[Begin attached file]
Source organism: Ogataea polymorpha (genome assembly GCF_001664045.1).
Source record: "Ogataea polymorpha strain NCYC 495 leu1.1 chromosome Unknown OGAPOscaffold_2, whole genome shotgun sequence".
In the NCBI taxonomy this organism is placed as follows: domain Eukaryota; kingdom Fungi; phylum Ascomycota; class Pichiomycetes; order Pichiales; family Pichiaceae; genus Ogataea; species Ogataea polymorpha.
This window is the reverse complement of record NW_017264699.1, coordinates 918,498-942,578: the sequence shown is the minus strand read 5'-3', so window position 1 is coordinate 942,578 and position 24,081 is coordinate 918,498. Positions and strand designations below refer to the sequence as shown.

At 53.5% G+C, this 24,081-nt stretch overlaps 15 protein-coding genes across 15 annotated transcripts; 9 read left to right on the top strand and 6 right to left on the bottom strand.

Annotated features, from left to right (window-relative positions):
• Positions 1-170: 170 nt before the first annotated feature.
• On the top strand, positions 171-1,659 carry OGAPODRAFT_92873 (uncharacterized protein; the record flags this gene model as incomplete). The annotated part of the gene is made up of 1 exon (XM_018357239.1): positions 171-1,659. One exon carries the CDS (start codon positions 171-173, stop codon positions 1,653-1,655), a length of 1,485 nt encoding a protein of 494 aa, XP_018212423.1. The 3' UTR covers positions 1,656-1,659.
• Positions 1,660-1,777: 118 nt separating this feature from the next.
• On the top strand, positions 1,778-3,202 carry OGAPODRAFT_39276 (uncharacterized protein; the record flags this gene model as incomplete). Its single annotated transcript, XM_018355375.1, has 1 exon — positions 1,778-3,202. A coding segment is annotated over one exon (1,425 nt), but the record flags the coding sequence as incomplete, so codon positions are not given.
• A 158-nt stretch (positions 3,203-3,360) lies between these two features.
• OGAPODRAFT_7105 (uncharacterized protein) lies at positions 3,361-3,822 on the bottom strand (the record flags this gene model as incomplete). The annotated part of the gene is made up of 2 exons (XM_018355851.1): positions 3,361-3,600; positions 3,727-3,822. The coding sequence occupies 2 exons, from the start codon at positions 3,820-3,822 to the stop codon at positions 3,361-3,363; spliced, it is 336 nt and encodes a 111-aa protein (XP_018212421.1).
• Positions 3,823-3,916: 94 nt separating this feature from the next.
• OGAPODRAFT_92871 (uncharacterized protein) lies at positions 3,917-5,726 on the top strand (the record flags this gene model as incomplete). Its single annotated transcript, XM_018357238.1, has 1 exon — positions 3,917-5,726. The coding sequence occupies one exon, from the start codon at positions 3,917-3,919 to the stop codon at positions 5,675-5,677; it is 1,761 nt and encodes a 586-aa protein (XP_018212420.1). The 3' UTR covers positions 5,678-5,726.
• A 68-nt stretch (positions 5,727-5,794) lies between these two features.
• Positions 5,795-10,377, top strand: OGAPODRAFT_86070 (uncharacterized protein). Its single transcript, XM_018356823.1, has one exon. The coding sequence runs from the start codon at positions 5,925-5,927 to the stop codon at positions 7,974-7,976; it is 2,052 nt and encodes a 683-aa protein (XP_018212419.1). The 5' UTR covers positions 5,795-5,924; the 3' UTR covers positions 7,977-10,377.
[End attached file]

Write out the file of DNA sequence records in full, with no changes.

Source organism: Ogataea polymorpha (genome assembly GCF_001664045.1).
Source record: "Ogataea polymorpha strain NCYC 495 leu1.1 chromosome Unknown OGAPOscaffold_2, whole genome shotgun sequence".
In the NCBI taxonomy this organism is placed as follows: domain Eukaryota; kingdom Fungi; phylum Ascomycota; class Pichiomycetes; order Pichiales; family Pichiaceae; genus Ogataea; species Ogataea polymorpha.
This window is the reverse complement of record NW_017264699.1, coordinates 918,498-942,578: the sequence shown is the minus strand read 5'-3', so window position 1 is coordinate 942,578 and position 24,081 is coordinate 918,498. Positions and strand designations below refer to the sequence as shown.

At 53.5% G+C, this 24,081-nt stretch overlaps 15 protein-coding genes across 15 annotated transcripts; 9 read left to right on the top strand and 6 right to left on the bottom strand.

Annotated features, from left to right (window-relative positions):
• Positions 1-170: 170 nt before the first annotated feature.
• On the top strand, positions 171-1,659 carry OGAPODRAFT_92873 (uncharacterized protein; the record flags this gene model as incomplete). The annotated part of the gene is made up of 1 exon (XM_018357239.1): positions 171-1,659. One exon carries the CDS (start codon positions 171-173, stop codon positions 1,653-1,655), a length of 1,485 nt encoding a protein of 494 aa, XP_018212423.1. The 3' UTR covers positions 1,656-1,659.
• Positions 1,660-1,777: 118 nt separating this feature from the next.
• On the top strand, positions 1,778-3,202 carry OGAPODRAFT_39276 (uncharacterized protein; the record flags this gene model as incomplete). Its single annotated transcript, XM_018355375.1, has 1 exon — positions 1,778-3,202. A coding segment is annotated over one exon (1,425 nt), but the record flags the coding sequence as incomplete, so codon positions are not given.
• A 158-nt stretch (positions 3,203-3,360) lies between these two features.
• OGAPODRAFT_7105 (uncharacterized protein) lies at positions 3,361-3,822 on the bottom strand (the record flags this gene model as incomplete). The annotated part of the gene is made up of 2 exons (XM_018355851.1): positions 3,361-3,600; positions 3,727-3,822. The coding sequence occupies 2 exons, from the start codon at positions 3,820-3,822 to the stop codon at positions 3,361-3,363; spliced, it is 336 nt and encodes a 111-aa protein (XP_018212421.1).
• Positions 3,823-3,916: 94 nt separating this feature from the next.
• OGAPODRAFT_92871 (uncharacterized protein) lies at positions 3,917-5,726 on the top strand (the record flags this gene model as incomplete). Its single annotated transcript, XM_018357238.1, has 1 exon — positions 3,917-5,726. The coding sequence occupies one exon, from the start codon at positions 3,917-3,919 to the stop codon at positions 5,675-5,677; it is 1,761 nt and encodes a 586-aa protein (XP_018212420.1). The 3' UTR covers positions 5,678-5,726.
• A 68-nt stretch (positions 5,727-5,794) lies between these two features.
• Positions 5,795-10,377, top strand: OGAPODRAFT_86070 (uncharacterized protein). Its single transcript, XM_018356823.1, has one exon. The coding sequence runs from the start codon at positions 5,925-5,927 to the stop codon at positions 7,974-7,976; it is 2,052 nt and encodes a 683-aa protein (XP_018212419.1). The 5' UTR covers positions 5,795-5,924; the 3' UTR covers positions 7,977-10,377.